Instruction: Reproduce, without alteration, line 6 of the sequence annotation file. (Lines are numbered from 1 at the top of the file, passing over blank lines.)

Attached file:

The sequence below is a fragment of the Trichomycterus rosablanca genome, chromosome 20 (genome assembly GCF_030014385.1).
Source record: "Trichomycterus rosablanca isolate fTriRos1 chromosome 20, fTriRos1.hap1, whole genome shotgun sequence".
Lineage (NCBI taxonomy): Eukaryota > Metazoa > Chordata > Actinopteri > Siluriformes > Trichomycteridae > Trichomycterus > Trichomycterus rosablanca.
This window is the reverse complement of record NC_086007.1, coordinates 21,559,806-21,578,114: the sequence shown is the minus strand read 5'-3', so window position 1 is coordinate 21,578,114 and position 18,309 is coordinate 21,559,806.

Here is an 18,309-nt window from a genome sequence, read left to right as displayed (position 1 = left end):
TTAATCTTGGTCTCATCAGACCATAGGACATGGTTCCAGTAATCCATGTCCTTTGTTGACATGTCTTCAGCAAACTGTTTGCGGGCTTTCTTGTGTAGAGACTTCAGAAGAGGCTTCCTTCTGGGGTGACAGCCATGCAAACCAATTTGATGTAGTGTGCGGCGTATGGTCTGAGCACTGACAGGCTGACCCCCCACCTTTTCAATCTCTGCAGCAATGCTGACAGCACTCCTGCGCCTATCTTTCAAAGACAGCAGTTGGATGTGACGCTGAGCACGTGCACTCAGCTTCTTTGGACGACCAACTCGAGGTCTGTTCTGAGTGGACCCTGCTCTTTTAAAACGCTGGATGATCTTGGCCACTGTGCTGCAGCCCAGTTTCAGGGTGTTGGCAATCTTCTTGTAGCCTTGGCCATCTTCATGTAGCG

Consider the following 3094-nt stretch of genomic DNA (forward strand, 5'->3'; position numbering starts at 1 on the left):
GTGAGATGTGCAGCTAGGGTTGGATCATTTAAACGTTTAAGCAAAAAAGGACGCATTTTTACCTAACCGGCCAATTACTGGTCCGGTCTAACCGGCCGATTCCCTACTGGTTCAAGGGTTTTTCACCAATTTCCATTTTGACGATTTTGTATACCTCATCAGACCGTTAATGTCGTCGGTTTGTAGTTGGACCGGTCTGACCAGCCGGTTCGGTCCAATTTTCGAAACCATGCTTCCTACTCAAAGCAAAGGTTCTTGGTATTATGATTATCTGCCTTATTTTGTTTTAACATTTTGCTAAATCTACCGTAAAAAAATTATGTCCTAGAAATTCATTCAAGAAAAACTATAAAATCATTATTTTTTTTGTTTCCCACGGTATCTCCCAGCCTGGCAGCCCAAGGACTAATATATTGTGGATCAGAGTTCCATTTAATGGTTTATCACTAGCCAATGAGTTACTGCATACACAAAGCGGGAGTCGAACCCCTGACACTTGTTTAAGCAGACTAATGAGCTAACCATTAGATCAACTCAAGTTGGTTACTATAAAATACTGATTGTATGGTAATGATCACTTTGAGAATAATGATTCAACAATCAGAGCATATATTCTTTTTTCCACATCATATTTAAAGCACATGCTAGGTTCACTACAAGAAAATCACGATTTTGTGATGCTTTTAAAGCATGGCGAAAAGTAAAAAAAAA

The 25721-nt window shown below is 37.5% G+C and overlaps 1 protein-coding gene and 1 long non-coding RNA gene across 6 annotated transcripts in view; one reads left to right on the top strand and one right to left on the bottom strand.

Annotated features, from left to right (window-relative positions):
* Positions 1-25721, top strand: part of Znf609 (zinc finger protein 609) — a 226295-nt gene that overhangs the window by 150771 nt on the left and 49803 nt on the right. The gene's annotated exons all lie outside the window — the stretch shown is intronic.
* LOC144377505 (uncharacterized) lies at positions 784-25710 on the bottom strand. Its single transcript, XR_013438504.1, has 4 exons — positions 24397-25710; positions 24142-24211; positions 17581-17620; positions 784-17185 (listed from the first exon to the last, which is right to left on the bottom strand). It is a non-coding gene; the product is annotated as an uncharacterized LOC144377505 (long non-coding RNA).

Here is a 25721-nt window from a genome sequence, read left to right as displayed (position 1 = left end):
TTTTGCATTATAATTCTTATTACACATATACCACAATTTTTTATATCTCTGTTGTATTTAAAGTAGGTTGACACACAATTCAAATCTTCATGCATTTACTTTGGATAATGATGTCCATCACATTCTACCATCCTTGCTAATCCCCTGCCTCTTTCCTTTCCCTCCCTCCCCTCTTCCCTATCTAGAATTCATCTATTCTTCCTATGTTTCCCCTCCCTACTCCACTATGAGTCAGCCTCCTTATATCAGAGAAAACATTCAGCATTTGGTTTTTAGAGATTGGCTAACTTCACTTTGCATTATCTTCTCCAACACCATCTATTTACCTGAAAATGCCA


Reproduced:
TTAATCTTGGTCTCATCAGACCATAGGACATGGTTCCAGTAATCCATGTCCTTTGTTGACATGTCTTCAGCAAACTGTTTGCGGGCTTTCTTGTGTAGAGACTTCAGAAGAGGCTTCCTTCTGGGGTGACAGCCATGCAAACCAATTTGATGTAGTGTGCGGCGTATGGTCTGAGCACTGACAGGCTGACCCCCCACCTTTTCAATCTCTGCAGCAATGCTGACAGCACTCCTGCGCCTATCTTTCAAAGACAGCAGTTGGATGTGACGCTGAGCACGTGCACTCAGCTTCTTTGGACGACCAACTCGAGGTCTGTTCTGAGTGGACCCTGCTCTTTTAAAACGCTGGATGATCTTGGCCACTGTGCTGCAGCCCAGTTTCAGGGTGTTGGCAATCTTCTTGTAGCCTTGGCCATCTTCATGTAGCG